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The Final Work of Rabbi Jonathan Sacks, zt”l

Reviewing: “Studies in Spirituality” by Rabbi Lord Jonathan Sacks. Koren Publishers Jerusalem. 2021. English. Hardcover. 318 pages. ISBN-13: 978-1592645763.

During the afternoon a few months ago, the power went out in the neighborhood on a hot and humid New Jersey summer day. The air conditioners stopped, the food in the refrigerator started to be of concern and panic started in the area. The power we expected that fueled us 24/7 was out. Neighborhood WhatsApp groups were busy about how to relocate food in freezers so they would not spoil. Fortunately, around 8:15 p.m., power was restored.

For the past few decades, the late Rabbi Jonathan Sacks was a source of immense and seemingly non-stop intellectual and spiritual power. With “Studies in Spirituality,” what was thought to be the eternal light of Rabbi Sacks is extinguished.

As Rabbi Sacks explains, spirituality is not the same as religion, even though the two are related. He writes that spirituality is, in essence, what happens when we open ourselves to something greater than ourselves. Some find it in the beauty of nature, art or music. Others find it in prayer, mitzvah performance or learning Torah. Moreover, others find it in doing acts of chesed, with friends, or those they love.

The brilliant essays in this final volume of Rabbi Sacks follow the weekly parsha. He took religion and spirituality quite seriously, and in each of these marvelous essays, he extracts profound spiritual messages.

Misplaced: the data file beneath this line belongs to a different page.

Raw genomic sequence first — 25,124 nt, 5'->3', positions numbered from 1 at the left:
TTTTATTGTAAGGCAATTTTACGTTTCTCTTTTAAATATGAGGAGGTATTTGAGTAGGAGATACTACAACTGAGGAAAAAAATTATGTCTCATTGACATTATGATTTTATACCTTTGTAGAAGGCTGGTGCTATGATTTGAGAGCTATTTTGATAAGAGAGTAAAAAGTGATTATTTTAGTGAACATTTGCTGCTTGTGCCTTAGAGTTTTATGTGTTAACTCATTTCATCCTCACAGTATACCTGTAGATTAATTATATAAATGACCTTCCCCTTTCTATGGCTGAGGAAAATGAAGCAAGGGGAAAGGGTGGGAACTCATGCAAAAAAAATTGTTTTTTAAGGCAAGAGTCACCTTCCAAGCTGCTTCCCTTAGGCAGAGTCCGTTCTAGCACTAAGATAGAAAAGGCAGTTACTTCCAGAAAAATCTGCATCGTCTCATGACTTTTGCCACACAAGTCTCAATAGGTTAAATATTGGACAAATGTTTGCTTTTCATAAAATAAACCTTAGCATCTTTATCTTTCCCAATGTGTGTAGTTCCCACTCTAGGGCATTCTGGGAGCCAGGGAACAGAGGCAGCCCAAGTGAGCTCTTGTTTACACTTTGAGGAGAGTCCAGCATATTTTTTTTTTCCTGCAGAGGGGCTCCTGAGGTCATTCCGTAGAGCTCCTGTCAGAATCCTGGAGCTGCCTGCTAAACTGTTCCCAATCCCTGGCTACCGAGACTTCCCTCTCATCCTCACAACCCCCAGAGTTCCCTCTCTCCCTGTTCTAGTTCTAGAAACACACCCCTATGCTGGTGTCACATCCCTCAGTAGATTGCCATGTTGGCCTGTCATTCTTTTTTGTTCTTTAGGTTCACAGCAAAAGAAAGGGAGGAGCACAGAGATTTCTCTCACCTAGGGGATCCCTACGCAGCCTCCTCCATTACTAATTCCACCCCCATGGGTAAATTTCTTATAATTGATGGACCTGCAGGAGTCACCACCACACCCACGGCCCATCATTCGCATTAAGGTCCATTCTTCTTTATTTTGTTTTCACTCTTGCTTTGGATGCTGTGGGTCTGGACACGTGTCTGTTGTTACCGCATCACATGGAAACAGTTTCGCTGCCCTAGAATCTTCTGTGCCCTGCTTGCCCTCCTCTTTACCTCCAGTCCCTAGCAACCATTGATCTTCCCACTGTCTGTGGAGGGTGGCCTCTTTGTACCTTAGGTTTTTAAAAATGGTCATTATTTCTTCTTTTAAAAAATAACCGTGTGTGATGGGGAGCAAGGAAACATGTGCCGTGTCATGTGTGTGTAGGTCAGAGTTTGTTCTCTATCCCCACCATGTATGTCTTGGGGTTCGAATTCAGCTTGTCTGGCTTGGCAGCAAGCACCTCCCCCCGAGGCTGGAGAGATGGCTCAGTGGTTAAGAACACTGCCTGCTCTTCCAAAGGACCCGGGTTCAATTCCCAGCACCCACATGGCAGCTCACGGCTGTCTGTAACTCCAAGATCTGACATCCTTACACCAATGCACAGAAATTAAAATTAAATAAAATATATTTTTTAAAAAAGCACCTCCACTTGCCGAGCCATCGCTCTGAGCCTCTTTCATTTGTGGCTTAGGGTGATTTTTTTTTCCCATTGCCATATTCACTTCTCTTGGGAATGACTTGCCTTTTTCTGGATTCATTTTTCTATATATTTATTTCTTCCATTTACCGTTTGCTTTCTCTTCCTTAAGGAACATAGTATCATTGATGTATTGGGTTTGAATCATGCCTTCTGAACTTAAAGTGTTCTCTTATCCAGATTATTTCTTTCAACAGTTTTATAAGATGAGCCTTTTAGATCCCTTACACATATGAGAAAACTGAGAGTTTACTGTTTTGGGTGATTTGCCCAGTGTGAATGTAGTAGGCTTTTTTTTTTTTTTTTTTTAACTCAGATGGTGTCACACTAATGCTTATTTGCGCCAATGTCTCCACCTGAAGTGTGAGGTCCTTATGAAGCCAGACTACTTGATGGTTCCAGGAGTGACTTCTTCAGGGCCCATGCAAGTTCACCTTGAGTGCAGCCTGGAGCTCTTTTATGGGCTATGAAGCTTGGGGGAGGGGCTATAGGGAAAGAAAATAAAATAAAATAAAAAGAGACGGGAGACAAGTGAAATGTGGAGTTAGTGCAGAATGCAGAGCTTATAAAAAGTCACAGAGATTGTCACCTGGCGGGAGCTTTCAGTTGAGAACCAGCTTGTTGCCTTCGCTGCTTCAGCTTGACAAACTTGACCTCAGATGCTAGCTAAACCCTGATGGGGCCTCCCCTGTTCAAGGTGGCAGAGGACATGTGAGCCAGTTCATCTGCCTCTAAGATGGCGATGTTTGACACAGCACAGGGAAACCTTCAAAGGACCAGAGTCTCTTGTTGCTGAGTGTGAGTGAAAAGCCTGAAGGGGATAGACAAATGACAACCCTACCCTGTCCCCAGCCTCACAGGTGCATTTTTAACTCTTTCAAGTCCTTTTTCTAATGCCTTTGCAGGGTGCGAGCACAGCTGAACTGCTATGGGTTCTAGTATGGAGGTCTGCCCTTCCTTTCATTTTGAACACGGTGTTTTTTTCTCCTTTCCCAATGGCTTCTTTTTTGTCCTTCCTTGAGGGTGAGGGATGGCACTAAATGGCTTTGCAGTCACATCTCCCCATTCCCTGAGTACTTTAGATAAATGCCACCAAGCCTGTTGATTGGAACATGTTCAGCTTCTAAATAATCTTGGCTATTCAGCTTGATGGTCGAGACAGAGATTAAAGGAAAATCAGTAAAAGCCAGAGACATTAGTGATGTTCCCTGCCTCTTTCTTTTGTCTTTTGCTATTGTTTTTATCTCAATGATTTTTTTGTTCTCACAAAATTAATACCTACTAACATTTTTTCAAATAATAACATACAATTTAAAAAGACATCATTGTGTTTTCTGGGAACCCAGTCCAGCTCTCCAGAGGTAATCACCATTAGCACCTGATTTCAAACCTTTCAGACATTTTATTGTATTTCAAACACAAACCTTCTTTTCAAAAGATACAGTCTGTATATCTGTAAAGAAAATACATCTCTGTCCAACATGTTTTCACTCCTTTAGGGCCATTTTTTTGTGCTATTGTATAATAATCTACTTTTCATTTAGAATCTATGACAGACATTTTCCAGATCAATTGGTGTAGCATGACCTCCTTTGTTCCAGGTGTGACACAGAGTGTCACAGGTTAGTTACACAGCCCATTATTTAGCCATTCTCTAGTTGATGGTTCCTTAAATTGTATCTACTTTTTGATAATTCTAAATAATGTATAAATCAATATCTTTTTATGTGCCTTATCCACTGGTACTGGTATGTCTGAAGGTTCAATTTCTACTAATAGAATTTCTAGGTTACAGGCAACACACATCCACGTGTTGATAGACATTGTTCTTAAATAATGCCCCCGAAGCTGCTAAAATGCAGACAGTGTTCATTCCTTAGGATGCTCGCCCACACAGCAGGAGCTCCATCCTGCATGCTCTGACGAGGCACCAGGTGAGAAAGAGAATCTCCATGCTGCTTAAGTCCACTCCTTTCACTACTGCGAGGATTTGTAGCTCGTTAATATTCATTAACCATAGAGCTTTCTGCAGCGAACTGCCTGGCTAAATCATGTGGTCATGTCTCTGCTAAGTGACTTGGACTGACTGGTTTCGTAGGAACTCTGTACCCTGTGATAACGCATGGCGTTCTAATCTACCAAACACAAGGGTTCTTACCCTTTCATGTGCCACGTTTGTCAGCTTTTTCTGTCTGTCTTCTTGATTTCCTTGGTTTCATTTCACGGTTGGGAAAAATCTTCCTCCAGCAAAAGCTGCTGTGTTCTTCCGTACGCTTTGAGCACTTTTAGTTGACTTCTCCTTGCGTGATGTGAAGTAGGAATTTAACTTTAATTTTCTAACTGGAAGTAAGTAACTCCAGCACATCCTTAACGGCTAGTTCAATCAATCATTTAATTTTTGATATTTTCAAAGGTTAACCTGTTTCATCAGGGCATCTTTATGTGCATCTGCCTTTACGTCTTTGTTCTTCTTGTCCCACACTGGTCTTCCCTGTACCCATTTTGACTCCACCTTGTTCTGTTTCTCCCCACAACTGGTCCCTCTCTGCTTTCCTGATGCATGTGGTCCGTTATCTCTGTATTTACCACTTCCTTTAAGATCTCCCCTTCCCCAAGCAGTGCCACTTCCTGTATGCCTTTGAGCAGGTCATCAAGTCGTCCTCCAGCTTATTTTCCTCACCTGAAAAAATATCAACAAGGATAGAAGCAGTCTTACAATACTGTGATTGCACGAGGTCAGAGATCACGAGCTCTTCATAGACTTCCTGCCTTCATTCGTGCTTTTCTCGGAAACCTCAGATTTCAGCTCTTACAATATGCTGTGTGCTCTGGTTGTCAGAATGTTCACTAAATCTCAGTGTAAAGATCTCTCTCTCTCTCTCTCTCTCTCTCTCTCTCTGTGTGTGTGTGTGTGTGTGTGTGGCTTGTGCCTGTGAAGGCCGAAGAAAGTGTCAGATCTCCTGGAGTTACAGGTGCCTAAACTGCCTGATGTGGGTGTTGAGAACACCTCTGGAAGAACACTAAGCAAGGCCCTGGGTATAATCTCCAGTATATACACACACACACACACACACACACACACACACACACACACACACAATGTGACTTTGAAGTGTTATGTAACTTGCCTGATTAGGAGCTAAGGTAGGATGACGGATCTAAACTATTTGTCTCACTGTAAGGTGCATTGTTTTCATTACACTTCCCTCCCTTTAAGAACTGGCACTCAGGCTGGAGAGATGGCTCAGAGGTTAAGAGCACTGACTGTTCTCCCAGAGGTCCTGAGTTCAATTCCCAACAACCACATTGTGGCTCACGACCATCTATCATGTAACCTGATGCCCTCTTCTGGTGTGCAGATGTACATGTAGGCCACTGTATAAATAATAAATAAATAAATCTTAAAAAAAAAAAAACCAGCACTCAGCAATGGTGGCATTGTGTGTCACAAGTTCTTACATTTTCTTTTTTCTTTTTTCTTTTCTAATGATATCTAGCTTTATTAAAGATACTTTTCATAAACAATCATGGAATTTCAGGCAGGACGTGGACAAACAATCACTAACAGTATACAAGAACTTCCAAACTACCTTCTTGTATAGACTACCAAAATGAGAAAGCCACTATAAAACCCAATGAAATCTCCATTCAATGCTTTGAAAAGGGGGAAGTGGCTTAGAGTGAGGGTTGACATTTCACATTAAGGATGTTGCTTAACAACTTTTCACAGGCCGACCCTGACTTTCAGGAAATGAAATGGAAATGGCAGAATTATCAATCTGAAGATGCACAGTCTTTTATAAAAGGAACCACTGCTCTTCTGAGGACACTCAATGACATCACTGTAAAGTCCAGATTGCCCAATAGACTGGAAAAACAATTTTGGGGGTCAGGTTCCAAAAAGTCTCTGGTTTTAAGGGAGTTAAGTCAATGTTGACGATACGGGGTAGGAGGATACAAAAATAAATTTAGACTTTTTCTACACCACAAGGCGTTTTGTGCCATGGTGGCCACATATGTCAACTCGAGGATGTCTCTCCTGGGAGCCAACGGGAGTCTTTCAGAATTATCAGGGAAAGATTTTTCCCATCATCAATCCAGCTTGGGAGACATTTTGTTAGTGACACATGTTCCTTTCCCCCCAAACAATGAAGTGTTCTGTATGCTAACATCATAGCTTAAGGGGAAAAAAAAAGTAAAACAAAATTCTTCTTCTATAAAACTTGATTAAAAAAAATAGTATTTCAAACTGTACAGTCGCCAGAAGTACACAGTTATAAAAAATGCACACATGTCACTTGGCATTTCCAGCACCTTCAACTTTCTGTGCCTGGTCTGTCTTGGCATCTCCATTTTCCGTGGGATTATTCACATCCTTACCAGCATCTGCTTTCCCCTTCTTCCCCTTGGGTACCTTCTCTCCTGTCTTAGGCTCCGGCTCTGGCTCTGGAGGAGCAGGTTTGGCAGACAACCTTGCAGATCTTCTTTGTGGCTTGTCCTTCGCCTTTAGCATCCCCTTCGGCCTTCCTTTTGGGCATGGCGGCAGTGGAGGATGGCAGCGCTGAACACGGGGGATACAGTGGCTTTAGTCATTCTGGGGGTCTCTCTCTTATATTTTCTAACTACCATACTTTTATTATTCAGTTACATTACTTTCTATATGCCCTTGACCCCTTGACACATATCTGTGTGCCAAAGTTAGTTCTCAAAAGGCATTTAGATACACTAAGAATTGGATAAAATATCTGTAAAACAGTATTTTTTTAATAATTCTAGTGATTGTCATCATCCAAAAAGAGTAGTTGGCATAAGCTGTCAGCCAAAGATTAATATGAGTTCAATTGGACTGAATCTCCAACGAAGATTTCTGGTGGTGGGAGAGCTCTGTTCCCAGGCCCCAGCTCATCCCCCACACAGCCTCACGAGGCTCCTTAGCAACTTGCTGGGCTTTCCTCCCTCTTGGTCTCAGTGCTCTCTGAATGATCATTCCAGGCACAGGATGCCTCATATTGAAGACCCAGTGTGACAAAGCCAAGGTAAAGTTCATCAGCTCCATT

As he explained in his book “Not in God’s Name,” the stories in the Chumash are far more subtle than we take them to be. They were divinely written to be understood at different levels at different stages in our moral growth. There is a surface narrative, as often taught to children, but there is also a much deeper story that we can only come to notice and understand when we reach a certain level of maturity. Rabbi Sacks calls this the concealed counter-narrative.

His brilliance is to reveal the concealment of that counter-narrative. For example, we just read that Avraham was chosen to be the father of the Jewish people. Who he was and why he was chosen are far from obvious. As to the story of the sacrifice of Yitzchok, which is one of the most challenging narratives to understand, he explains that the point of the story is not that Avraham loved God enough to sacrifice his son. Instead, God wanted to teach Avraham that we do not own our children, however much we love them.

While the subtitle of this book is “A Weekly Reading of the Jewish Bible,” it might be more accurate to call this an autobiography. The genius and uniqueness of Rabbi Sacks was that he was able to extract meaning from the Biblical narrative that speaks to the depth of a person. Never one to use his vast intellectual powers or sophisticated analysis to impress others, he mines the depths of the Chumash and extracts the deep meaning readers can apply to their lives. When he writes of the Biblical characters and their struggles, challenges and communion with God, he also seemingly is expressing his own experiences. And that is what makes this book so very real.

Rabbi Sacks wanted the very personal nature of the book to help readers find their own way to the Divine Presence, which is always there: the music beneath the noise, the call beneath the clamor, the voice of God within the human soul. And at that, he succeeds brilliantly.

By Ben Rothke

 

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